[sugar] Python: distutils, setuptools, packages, etc

Ian Bicking ianb
Thu Sep 28 12:56:48 EDT 2006

Marco Pesenti Gritti wrote:
> Is there a simple, well written setup.py you would suggest to look at to 
> get an idea of how it might look for an activity? Also trying to 
> actually write something like 
> http://wiki.laptop.org/go/Sugar_Activity_Tutorial (the code, not the 
> tutorial) using setuptools could really be interesting.

Whew, those instructions are tricky.  My impression is that you create a 
source layout like:


And I guess ultimately "sugar-setup-activity mycode/mycode.activity" is 

Anyway, with setuptools you'd add:


The setup.py file would look like:

   from setuptools import setup, find_packages

     ... version, description, long description, etc (optional) ...
     install_requires=['List of package names'],

The options in setup.cfg are basically defaults for any commands like 
"python setup.py install" or commands.  It may not be necessary.

Then when you run "python setup.py bdist_egg" (which creates an egg: 
http://peak.telecommunity.com/DevCenter/PythonEggs) you'll get a zip 
file that looks like:

       PKG-INFO (description, etc)
       requires.txt (from install_requires.txt)
       some other package metadata...

This egg file can be "activated" by putting it on sys.path.  There's 
been talk about egg "baskets", being a collection of eggs that make up a 
complete application with its dependencies (akin to bundles), but no 
particular work on it.

While an egg can be activated as a zip file, you can also unpack it into 
a directory.  Running it from a zip file has somewhat different 
performance characteristics (in some ways both better and worse); the 
major issue is interacting with external code, e.g., Gtk won't know how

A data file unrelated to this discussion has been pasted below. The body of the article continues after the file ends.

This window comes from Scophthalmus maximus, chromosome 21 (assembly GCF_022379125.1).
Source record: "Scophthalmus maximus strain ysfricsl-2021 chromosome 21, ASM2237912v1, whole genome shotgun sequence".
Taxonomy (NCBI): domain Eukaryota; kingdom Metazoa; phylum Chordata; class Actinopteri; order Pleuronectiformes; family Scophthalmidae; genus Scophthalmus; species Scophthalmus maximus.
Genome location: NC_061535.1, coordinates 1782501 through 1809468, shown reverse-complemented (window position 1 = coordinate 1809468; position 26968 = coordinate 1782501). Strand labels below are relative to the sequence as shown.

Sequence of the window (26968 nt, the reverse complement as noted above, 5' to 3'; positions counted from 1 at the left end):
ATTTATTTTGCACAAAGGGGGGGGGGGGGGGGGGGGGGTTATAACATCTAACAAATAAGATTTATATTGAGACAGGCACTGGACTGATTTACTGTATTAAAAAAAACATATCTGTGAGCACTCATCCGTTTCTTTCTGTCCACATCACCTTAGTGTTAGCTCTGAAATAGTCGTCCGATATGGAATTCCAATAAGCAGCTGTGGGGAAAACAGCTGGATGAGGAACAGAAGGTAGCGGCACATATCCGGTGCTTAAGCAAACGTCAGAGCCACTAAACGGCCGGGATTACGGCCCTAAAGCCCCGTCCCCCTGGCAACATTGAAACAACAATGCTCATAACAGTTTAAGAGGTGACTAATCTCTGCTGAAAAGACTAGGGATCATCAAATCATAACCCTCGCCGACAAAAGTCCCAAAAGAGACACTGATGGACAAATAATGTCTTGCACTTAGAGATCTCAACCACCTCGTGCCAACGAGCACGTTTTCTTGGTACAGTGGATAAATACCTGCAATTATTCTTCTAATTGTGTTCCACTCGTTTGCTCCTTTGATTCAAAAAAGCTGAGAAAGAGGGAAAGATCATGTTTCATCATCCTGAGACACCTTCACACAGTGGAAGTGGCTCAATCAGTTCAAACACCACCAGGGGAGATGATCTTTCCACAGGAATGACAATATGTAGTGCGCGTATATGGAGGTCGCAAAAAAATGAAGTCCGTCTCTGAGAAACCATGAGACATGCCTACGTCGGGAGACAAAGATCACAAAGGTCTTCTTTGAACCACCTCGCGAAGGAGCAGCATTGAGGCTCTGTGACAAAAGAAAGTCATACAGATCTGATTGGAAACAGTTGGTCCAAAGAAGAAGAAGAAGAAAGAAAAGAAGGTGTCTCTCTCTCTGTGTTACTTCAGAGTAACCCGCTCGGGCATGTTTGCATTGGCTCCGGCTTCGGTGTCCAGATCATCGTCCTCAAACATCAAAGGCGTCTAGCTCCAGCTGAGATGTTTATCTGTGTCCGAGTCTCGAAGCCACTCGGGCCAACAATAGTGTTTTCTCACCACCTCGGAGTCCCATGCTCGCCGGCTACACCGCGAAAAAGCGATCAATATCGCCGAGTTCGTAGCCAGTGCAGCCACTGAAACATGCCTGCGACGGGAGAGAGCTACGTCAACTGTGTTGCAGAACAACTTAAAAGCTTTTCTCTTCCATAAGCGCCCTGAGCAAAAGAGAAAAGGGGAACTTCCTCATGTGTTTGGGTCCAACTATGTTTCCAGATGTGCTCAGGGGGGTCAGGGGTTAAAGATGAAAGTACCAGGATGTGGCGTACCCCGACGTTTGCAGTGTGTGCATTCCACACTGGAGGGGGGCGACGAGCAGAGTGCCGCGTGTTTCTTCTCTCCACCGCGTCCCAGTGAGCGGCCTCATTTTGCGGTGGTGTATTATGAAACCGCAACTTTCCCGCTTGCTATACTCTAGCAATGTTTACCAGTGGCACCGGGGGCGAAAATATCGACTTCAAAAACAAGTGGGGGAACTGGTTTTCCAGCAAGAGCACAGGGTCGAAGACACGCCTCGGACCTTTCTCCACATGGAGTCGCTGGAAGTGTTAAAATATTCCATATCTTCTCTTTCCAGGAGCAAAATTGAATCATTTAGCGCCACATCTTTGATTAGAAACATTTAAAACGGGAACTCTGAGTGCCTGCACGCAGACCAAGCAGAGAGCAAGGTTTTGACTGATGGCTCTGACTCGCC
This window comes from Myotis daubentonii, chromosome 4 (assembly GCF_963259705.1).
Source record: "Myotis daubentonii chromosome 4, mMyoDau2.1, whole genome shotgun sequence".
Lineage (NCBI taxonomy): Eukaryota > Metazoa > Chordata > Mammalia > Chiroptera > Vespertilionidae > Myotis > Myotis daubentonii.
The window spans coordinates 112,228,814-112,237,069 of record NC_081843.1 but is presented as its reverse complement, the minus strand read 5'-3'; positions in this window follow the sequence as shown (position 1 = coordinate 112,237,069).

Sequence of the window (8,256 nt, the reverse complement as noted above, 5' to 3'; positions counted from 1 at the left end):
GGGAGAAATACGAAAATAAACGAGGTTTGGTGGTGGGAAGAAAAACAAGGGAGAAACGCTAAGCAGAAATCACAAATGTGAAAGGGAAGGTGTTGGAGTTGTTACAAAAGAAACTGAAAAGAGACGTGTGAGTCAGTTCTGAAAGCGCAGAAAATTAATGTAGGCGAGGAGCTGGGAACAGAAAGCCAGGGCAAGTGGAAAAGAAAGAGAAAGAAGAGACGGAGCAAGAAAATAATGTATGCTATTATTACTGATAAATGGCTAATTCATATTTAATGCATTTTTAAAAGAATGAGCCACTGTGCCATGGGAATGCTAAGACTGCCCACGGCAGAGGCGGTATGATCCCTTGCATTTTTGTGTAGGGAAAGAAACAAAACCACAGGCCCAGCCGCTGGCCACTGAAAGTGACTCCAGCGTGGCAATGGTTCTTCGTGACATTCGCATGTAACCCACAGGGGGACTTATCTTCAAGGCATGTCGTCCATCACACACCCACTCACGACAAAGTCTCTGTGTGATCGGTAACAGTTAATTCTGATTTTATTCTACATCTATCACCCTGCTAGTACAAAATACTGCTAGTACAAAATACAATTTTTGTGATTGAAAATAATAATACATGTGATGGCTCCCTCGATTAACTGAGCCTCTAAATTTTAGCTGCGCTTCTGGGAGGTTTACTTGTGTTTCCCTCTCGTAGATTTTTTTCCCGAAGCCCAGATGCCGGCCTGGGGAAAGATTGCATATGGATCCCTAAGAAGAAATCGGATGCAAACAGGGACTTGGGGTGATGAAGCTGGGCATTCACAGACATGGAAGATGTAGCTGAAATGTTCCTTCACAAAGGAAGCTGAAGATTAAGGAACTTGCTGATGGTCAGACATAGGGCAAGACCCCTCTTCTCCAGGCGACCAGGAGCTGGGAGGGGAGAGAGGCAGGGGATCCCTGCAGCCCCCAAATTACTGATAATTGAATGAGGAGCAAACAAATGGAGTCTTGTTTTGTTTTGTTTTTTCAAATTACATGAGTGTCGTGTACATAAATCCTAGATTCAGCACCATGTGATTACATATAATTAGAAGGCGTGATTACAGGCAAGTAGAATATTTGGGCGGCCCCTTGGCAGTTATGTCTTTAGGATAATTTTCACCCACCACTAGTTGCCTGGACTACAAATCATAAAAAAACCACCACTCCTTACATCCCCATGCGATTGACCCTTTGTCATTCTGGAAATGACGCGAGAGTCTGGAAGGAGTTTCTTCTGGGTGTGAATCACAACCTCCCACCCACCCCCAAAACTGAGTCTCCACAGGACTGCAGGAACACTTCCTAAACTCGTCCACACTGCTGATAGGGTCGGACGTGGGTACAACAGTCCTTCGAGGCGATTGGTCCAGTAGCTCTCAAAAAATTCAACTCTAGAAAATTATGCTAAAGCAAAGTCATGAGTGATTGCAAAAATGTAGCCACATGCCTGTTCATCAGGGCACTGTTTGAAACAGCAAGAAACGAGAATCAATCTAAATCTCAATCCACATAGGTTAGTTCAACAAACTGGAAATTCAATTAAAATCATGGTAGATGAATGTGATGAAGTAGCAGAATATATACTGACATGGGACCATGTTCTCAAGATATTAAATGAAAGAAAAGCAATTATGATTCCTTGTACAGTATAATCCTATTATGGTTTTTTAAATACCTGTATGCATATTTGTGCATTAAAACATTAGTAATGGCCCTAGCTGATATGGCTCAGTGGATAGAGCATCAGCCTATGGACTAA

to read image files out of a zip file.  Setuptools resolves this with an 
API that will, if necessary, extract files so they can be used 
externally, but I think this would be very bad for a flash drive.  It 
may not matter, but we may also find zip files useful for some 
libraries, I'm not sure.  (Are things already compressed at the 
filesystem level?)

The way extra metadata is usually represented in an egg is with "entry 
points".  These are named resources (with an interface) that points 
somewhere in the package.  You name them in setup.py, like:

   myprogram = mycode.main:run

This particular interface ("gui_scripts") creates an executable that 
runs mycode.main.run().  (The gui/console distinction is mainly for 
Windows where console scripts open up a console; on unixy systems 
there's not much difference.)

The limitation of entry points is that they have to point to a Python 
object.  You can have any interface you want (e.g., 
"[org.laptop.activity]"), and interpret the names however you want.  The 
data is ultimately written to EGG-INFO/entry_points.txt as a .ini-style 

Note also you can extend setuptools with more commands; this is what I 
was referring to with "python setup.py olpc_activity", which would 
create whatever kind of bundle OLPC uses.  Obviously this code does not 
exist ;)

But, um, the activity.  I'm actually vague about what happens *to* the 
activity.  Also, I believe there are some security things to figure out 
about installation.  So this is rather anticlimactic, since I can't 
complete the setuptools/activity story...

Ian Bicking | ianb at colorstudy.com | http://blog.ianbicking.org

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